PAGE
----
Forum: Ruby Basic input/output question

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B58c6eef325656d513d26e2c3ae6bfd9?d=identicon&s=25 Peter Bailey (peterbailey)
on 2006-04-06 16:36
Hello,
I spent my $40 on "Programming Ruby," but, it seems dedicated to C
programmer rocket scientists. I work in publishing and basically I just
need to open files, convert the data, and write the files, either to the
same file or to another. Can someone please help me to write a simple
structure to read a file "text1.txt", do regexes and stuff in it to
convert data, and then write the output to "text2.txt."

Thank you very much.
4299e35bacef054df40583da2d51edea?d=identicon&s=25 James Gray (bbazzarrakk)
on 2006-04-06 17:03
(Received via mailing list)
On Apr 6, 2006, at 9:36 AM, Peter Bailey wrote:

> Hello,
> I spent my $40 on "Programming Ruby," but, it seems dedicated to C
> programmer rocket scientists. I work in publishing and basically I
> just
> need to open files, convert the data, and write the files, either
> to the
> same file or to another. Can someone please help me to write a simple
> structure to read a file "text1.txt", do regexes and stuff in it to
> convert data, and then write the output to "text2.txt."

Sure, see if something like this would help you:

File.open("text2.txt", "w") do |output|
   File.foreach("text1.txt") do |line|
     # change line as need here, for example:
     # line.sub!(/regex here/, "replacement here")...

     output << line
   end
end

Hope that helps.

James Edward Gray II
801b207647d808477fc4514568c9d723?d=identicon&s=25 Dimitri Aivaliotis (Guest)
on 2006-04-06 17:06
(Received via mailing list)
Hi Peter,

On 4/6/06, Peter Bailey <pbailey@bna.com> wrote:
> Hello,
> I spent my $40 on "Programming Ruby," but, it seems dedicated to C
> programmer rocket scientists. I work in publishing and basically I just
> need to open files, convert the data, and write the files, either to the
> same file or to another. Can someone please help me to write a simple
> structure to read a file "text1.txt", do regexes and stuff in it to
> convert data, and then write the output to "text2.txt."

A very general way to do this is:

big = 10485760 # we'll deal with files larger than 10MB specially

read = "text1.txt" # the file to be read

write = "text2.txt" # the file to be written

File.open( write, "w") do |w|
  File.open( read ) do |r|
    if File.size( read ) < big
      while line = r.gets
	# do somethin with line
        w << line
      end
    else# read the file in big-sized chunks
      while !f.eof?
        f.read( big ).split($/).each do |line|
          # do somethin with line
          w << line
        end
      end
    end
  end
end

- Dimitri
E20e89d58211a3631842daecc1245de2?d=identicon&s=25 Ilmari Heikkinen (Guest)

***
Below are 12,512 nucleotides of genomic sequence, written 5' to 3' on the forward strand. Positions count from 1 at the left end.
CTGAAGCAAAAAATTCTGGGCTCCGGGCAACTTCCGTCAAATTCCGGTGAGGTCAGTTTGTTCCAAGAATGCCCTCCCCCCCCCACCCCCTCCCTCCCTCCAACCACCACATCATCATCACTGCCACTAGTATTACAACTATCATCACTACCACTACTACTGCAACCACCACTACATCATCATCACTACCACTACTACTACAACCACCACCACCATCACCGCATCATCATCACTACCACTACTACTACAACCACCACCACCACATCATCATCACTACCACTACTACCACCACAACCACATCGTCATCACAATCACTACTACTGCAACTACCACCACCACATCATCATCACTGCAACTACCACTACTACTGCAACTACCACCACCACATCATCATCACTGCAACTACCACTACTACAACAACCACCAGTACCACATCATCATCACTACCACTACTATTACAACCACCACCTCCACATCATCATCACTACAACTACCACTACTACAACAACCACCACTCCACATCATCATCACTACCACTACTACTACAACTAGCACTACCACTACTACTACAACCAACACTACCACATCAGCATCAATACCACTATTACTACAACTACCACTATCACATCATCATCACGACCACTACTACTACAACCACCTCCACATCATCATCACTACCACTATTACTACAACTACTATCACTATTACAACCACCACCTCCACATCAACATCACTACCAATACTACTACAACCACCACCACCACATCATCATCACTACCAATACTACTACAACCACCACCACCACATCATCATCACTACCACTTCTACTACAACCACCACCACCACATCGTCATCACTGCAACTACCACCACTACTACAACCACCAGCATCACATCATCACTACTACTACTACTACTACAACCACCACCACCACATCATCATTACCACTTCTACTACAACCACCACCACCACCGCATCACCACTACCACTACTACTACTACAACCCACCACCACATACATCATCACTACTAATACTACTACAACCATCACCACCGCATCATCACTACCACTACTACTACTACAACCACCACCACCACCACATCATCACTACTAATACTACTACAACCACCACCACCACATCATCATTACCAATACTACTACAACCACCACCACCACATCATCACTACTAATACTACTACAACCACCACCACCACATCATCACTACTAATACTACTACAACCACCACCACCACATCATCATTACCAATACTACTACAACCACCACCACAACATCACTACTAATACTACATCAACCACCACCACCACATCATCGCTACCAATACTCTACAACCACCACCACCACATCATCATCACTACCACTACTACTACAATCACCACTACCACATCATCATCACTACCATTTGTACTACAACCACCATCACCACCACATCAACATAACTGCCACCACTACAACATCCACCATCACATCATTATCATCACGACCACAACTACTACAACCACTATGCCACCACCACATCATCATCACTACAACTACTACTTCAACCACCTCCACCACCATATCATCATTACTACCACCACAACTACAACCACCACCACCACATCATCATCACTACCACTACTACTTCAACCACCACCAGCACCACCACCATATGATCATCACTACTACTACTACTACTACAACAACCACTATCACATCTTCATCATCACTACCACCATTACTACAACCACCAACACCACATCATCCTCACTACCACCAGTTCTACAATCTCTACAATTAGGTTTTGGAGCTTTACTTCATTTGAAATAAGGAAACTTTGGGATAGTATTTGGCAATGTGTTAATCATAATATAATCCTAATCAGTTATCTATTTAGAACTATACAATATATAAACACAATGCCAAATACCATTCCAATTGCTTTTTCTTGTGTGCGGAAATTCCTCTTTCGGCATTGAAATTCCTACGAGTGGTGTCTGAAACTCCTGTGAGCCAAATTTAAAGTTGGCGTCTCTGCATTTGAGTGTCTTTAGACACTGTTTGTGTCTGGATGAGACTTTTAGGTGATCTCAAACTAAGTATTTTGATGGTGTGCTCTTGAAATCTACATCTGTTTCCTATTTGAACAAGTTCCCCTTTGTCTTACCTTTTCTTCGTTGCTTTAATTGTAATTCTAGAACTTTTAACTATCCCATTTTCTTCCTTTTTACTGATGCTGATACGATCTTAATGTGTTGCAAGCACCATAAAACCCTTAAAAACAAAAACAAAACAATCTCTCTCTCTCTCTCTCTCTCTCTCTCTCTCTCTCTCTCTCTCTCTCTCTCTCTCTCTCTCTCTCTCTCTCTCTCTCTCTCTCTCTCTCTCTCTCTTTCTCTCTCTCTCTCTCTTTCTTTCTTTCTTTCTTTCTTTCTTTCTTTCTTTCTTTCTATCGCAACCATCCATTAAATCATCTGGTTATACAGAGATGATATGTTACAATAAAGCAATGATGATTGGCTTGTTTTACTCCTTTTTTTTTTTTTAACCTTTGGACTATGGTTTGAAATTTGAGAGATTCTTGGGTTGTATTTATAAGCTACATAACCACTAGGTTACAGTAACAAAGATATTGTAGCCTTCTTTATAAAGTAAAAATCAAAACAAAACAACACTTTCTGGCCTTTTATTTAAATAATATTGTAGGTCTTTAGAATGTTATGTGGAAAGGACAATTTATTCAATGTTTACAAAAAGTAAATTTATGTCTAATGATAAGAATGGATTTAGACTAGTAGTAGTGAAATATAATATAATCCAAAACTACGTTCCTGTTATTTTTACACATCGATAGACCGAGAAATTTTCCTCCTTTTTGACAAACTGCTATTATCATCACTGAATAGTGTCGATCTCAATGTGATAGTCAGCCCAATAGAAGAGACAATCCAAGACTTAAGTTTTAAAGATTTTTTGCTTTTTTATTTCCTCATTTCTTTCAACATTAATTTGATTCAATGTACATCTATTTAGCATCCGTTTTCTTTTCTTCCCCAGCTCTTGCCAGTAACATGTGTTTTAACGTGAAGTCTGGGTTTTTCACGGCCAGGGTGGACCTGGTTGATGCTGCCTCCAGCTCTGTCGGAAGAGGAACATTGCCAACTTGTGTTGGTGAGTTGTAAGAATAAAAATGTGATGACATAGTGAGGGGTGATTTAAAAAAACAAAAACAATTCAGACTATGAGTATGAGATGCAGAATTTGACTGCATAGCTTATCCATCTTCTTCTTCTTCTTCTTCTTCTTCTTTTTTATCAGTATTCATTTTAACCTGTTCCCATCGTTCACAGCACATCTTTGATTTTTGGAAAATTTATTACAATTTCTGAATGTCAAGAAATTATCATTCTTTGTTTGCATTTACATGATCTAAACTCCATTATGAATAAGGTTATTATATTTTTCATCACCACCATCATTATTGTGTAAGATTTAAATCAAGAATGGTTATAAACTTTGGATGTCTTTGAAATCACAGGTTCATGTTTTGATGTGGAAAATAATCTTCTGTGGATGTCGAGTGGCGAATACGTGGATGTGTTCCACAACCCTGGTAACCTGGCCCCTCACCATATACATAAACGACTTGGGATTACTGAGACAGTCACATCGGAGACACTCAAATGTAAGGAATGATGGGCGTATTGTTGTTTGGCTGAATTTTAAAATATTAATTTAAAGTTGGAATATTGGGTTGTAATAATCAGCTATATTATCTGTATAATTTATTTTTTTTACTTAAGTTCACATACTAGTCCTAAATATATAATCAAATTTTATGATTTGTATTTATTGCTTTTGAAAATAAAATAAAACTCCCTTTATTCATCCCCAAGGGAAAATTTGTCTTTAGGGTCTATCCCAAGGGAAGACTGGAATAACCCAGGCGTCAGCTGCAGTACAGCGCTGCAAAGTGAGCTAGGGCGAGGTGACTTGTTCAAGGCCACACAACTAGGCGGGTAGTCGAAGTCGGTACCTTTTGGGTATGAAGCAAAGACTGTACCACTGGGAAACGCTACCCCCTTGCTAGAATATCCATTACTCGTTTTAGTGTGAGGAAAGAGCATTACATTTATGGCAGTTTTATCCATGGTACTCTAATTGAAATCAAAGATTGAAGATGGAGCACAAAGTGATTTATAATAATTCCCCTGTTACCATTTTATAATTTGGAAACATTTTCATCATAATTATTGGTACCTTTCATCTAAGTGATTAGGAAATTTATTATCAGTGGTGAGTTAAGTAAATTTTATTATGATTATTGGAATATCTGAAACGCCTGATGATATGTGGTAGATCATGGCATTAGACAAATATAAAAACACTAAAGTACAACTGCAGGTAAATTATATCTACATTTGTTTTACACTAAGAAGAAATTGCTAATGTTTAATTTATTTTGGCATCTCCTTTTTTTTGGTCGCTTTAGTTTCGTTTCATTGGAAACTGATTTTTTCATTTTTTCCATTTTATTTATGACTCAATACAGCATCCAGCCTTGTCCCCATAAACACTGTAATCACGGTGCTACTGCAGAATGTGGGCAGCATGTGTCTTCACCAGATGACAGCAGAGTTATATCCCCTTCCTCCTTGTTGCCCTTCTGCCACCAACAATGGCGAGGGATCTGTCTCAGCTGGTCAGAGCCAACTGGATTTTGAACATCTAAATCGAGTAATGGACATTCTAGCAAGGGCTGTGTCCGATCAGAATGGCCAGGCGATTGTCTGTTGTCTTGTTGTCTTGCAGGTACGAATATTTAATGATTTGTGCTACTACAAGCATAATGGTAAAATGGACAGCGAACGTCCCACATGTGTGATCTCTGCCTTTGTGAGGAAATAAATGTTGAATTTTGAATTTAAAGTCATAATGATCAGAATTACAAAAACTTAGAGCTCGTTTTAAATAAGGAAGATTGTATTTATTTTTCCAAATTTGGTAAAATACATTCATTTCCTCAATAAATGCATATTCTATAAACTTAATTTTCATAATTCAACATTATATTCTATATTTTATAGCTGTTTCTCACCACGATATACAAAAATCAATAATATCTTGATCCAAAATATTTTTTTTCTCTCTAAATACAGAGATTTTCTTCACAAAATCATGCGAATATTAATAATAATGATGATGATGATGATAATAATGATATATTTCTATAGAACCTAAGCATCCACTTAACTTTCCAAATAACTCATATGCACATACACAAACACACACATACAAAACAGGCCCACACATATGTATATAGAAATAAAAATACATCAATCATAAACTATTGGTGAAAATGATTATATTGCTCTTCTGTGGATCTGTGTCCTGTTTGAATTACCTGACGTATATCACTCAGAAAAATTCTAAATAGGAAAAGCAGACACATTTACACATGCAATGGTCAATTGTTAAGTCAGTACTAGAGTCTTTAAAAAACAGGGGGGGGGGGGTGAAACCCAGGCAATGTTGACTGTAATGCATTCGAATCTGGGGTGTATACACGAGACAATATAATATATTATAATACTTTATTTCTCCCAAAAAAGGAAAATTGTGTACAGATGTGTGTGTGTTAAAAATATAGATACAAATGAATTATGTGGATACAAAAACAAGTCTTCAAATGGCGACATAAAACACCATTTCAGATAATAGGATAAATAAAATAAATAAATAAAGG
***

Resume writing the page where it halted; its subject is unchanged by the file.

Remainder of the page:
on 2006-04-06 17:30
(Received via mailing list)
Hi,

On 4/6/06, Peter Bailey <pbailey@bna.com> wrote:
> Hello,
> I spent my $40 on "Programming Ruby," but, it seems dedicated to C
> programmer rocket scientists. I work in publishing and basically I just
> need to open files, convert the data, and write the files, either to the
> same file or to another. Can someone please help me to write a simple
> structure to read a file "text1.txt", do regexes and stuff in it to
> convert data, and then write the output to "text2.txt."
>
> Thank you very much.
>

If your files aren't very large, the simple way is to:

data = File.read("text1.txt")
result_data = do_stuff_to( data )
# open text2.txt in "w"rite mode
File.open("text2.txt", "w"){|text2|
  text2.write(result_data)
}
B58c6eef325656d513d26e2c3ae6bfd9?d=identicon&s=25 Peter Bailey (peterbailey)
on 2006-04-06 18:03
James Gray wrote:
> On Apr 6, 2006, at 9:36 AM, Peter Bailey wrote:
>
>> Hello,
>> I spent my $40 on "Programming Ruby," but, it seems dedicated to C
>> programmer rocket scientists. I work in publishing and basically I
>> just
>> need to open files, convert the data, and write the files, either
>> to the
>> same file or to another. Can someone please help me to write a simple
>> structure to read a file "text1.txt", do regexes and stuff in it to
>> convert data, and then write the output to "text2.txt."
>
> Sure, see if something like this would help you:
>
> File.open("text2.txt", "w") do |output|
>    File.foreach("text1.txt") do |line|
>      # change line as need here, for example:
>      # line.sub!(/regex here/, "replacement here")...
>
>      output << line
>    end
> end
>
> Hope that helps.
>
> James Edward Gray II

I think that this will help me a lot. Now, I see that this is line
oriented. Correct? So, line by line, I can read the lines, change stuff,
and write the lines. Cool. Thanks a lot, James!
B58c6eef325656d513d26e2c3ae6bfd9?d=identicon&s=25 Peter Bailey (peterbailey)
on 2006-04-06 18:06
Ilmari Heikkinen wrote:
> Hi,
>
> On 4/6/06, Peter Bailey <pbailey@bna.com> wrote:
>> Hello,
>> I spent my $40 on "Programming Ruby," but, it seems dedicated to C
>> programmer rocket scientists. I work in publishing and basically I just